ON PAPER, it seemed like a straightforward landlord-tenant dispute: Property owner Francine Beyer evicted tenant Rebecca Lyn Harmon from her Center City loft for failing to pay rent, and police arrested Harmon after she and three friends allegedly tore down the eviction notice and broke in last month.
But Harmon's appearance in court yesterday to face criminal mischief and related charges for the break-in was anything but straightforward.
"By taking us past the bar, you're violating international law," Dante Morris, 45, barked, when Judge David C. Shuter ordered Harmon, Morris and two co-defendants to the defense table for their preliminary hearing. The four then proceeded to shout "Objection!" so often during the half-hour hearing that few of the witnesses testifying could complete a full sentence.
The four say they are "Aboriginal Indigenous Moorish Americans," sovereign citizens who don't recognize local or federal laws and have claimed Beyer's apartment - and in fact, the entire building at 13th and Hamilton - as theirs by birthright.
All rejected their lawyers, the judge, the eviction, their criminal charges, the court hearing and even their own names. (Harmon, for example, said she is R. Lynn Hatshepsut Ma'atKare El.)
"Are you aware that the people who you have falsely called defendants are actually heirs to this land?" Morris - or rather, Nanye Amil El - asked the judge yesterday, as cops who had been waiting in courthouse corridors for their cases to be called crowded into Shuter's courtroom like kids drawn to a Disney movie.
Shuter, alternately exasperated and amused, didn't buy it and held all four for trial. He gave Harmon until June 29 to remove her belongings from Beyer's loft and set a formal arraignment for June 23.
As if the case weren't surreal enough, Harmon, 38, is an attorney (who goes by yet another name, Rhashea Lynn Harmon) who may or may not be a Philadelphia mayoral candidate In February, she spoke to GOP ward leaders in Port Richmond as a Republican mayoral candidate. A month later, she told the Inquirer that she was unhappy with her party and instead would make her mayoral bid in the Nov. 3 general election as an independent. Yesterday, she ignored a Daily News reporter's questions, including whether she still is pursuing the mayor's seat.
She, Morris and co-defendants George Dill, 44, and Delilah Passe, 65, entered Courtroom 903 in uniforms - white or black pantsuits and maroon head scarves for the women and maroon fezzes for the men. Less than a minute after Shuter took the bench, deputies booted them out when they ignored an officer's "All rise!" order.
Later, they refused to sit at the defense table - until an irked Shuter threatened to hold them in contempt, saying: "You're going to go to jail if you don't get up here. So I'm going to give you another 30 seconds to get up here."
Thirty seconds later, they grudgingly filed behind the defense table.
Beyer testified that Harmon moved into the loft in July and quit paying rent in September. Beyer, who has owned the loft for three years, took her to court and won the eviction case in May. A day after Beyer had the locks changed, a neighbor called police on May 18 to report that someone had bashed Beyer's door in. Officer Michael Haas testified that he found Harmon, Morris, Dill and Passe inside - and all claimed the apartment as theirs.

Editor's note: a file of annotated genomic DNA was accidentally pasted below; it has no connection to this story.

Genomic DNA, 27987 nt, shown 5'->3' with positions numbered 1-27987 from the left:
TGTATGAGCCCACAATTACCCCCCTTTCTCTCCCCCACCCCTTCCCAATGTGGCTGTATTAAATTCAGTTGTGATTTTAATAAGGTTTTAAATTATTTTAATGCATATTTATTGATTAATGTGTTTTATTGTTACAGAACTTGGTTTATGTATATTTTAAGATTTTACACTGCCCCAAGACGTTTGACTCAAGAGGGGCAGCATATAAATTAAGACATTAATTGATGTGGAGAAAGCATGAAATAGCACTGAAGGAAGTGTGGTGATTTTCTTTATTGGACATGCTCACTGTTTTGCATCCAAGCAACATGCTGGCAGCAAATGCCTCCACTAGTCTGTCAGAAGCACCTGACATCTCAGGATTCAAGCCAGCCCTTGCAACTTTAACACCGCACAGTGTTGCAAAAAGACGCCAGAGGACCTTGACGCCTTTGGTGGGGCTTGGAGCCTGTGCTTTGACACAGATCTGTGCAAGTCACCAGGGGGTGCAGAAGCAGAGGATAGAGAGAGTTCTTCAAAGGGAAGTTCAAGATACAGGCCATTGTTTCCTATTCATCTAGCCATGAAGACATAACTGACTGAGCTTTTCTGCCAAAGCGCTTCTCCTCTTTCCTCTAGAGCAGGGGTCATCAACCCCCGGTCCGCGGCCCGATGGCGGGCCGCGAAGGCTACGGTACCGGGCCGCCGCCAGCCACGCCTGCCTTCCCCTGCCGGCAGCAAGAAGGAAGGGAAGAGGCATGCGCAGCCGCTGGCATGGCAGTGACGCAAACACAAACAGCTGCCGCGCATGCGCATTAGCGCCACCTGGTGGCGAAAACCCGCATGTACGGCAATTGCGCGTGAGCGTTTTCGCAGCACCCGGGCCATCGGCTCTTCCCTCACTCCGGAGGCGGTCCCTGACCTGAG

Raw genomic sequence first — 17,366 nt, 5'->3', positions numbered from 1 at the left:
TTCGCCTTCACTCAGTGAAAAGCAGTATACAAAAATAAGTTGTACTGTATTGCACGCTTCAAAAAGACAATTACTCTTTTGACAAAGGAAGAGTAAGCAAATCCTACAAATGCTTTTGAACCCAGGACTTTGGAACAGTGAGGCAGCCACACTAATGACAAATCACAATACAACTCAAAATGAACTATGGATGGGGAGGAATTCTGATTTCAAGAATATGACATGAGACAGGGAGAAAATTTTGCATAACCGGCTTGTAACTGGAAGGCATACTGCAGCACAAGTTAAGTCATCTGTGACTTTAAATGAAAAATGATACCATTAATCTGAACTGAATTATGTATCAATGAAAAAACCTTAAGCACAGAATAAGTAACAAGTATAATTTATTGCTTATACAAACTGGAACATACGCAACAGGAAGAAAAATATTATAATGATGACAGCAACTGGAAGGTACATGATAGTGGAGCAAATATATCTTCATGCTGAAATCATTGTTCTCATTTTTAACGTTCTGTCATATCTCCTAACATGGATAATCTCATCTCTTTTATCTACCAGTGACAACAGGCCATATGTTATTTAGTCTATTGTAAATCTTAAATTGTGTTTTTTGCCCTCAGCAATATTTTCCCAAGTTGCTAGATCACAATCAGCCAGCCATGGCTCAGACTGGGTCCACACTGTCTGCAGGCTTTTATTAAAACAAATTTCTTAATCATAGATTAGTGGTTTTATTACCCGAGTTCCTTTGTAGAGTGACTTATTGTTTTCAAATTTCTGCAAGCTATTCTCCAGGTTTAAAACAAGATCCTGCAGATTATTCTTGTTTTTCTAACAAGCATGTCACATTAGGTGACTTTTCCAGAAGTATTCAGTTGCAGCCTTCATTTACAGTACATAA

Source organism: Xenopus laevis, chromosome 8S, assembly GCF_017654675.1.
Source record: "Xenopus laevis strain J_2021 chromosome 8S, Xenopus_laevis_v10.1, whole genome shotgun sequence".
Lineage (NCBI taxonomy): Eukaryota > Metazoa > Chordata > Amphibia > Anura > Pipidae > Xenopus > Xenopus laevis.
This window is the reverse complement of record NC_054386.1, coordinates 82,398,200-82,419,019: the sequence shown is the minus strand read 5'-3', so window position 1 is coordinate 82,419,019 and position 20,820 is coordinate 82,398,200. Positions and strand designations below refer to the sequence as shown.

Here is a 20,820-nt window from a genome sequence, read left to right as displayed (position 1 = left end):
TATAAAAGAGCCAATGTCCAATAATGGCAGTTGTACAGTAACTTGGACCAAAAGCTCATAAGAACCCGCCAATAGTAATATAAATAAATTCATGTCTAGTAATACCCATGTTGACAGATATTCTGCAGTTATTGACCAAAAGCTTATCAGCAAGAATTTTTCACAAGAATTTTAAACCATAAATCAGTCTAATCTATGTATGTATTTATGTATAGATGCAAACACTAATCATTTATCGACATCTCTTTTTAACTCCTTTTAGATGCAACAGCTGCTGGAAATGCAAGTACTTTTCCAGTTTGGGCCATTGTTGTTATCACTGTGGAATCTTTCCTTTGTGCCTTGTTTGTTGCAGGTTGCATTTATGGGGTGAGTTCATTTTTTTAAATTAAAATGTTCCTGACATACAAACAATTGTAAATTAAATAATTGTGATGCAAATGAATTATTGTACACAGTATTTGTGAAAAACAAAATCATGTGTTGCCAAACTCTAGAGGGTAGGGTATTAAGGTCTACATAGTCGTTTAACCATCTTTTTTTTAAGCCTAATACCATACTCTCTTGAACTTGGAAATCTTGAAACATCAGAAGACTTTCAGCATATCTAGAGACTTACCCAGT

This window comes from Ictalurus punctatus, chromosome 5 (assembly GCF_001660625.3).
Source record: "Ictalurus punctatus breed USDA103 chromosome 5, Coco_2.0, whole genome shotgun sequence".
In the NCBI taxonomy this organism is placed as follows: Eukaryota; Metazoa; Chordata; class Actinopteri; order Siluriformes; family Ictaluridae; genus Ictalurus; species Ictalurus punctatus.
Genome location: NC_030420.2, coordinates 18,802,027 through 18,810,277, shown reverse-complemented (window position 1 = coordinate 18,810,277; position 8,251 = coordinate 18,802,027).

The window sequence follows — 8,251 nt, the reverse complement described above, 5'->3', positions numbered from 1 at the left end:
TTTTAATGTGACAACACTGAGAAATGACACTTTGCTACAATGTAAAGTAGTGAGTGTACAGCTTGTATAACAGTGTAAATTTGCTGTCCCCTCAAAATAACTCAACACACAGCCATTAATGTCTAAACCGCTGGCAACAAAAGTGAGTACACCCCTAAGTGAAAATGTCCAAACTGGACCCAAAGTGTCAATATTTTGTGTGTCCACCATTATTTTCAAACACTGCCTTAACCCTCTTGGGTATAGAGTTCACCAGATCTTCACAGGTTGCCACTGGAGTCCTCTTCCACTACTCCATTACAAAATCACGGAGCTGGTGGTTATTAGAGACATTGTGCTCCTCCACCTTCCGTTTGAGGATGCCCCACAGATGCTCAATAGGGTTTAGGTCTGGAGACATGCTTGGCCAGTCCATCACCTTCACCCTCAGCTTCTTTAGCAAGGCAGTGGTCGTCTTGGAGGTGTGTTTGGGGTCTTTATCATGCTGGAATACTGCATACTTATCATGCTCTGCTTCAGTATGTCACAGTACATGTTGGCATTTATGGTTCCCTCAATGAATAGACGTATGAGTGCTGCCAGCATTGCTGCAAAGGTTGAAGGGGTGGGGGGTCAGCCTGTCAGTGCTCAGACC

"Protest!" one of the co-defendants called out as Haas spoke.
"There's no such thing as 'protest,' " Shuter replied. "Overruled."
"Objection!" the four immediately chorused.
A sighing Shuter answered: "If I overrule it, you don't object to the same thing again. Overruled."
During a break in court proceedings yesterday, a weary Beyer told the People Paper: "I'm a nice person. All I want is the rent."
Instead, she said, Harmon has accused her and her attorney Susan Kupersmith of war crimes, as well as planting a poisonous spider in the loft to bite her.
"Give me the keys to my home," Harmon wrote in a rambling email she sent to Kupersmith two weeks after her arrest.
Of Harmon's sovereign claims, Beyer said in disbelief: "Apparently, it's a thing."
It is a thing, experts say. The religion, founded in the 1920s, is based on the belief that African-Americans are of Moroccan, or Moorish, ancestry and preceded Europeans on North American soil. That has led some to claim others' properties as their own, ignore tax bills, refuse to get passports, driver's licenses and license plates or otherwise disobey local and federal laws. The Southern Poverty Law Center considers Moorish Americans a separatist, extremist group.
In court yesterday, Passe carried a miniature Moorish flag - until a court officer demanded she put it away lest it be used as a weapon.
She and her co-defendants carried illegible signs they held up in mute protest whenever court staffers asked them questions.
When their case ended, one cop left the courtroom smiling: "I kind of enjoyed that. I'm glad I stayed for that." A spectator awaiting another court case muttered: "Get 'em out of here. They crazy!"
Beyer estimates she's lost $15,000 in rent since her tenant troubles began. "And that doesn't include attorneys' fees," she added.
She recently sold two other investment properties and thinks she'll sell this loft, too, burned by her experience with Harmon.
"It's beautiful - a European-style kitchen and bath, with high ceilings and huge windows," Beyer said. "But I just want to not deal with it anymore. It's occupying too much of my time and giving me too much stress."
A lawyer in the courtroom added: "I've had lots of crazy, but this is over the top. Squatters, I see all the time. This, not so much."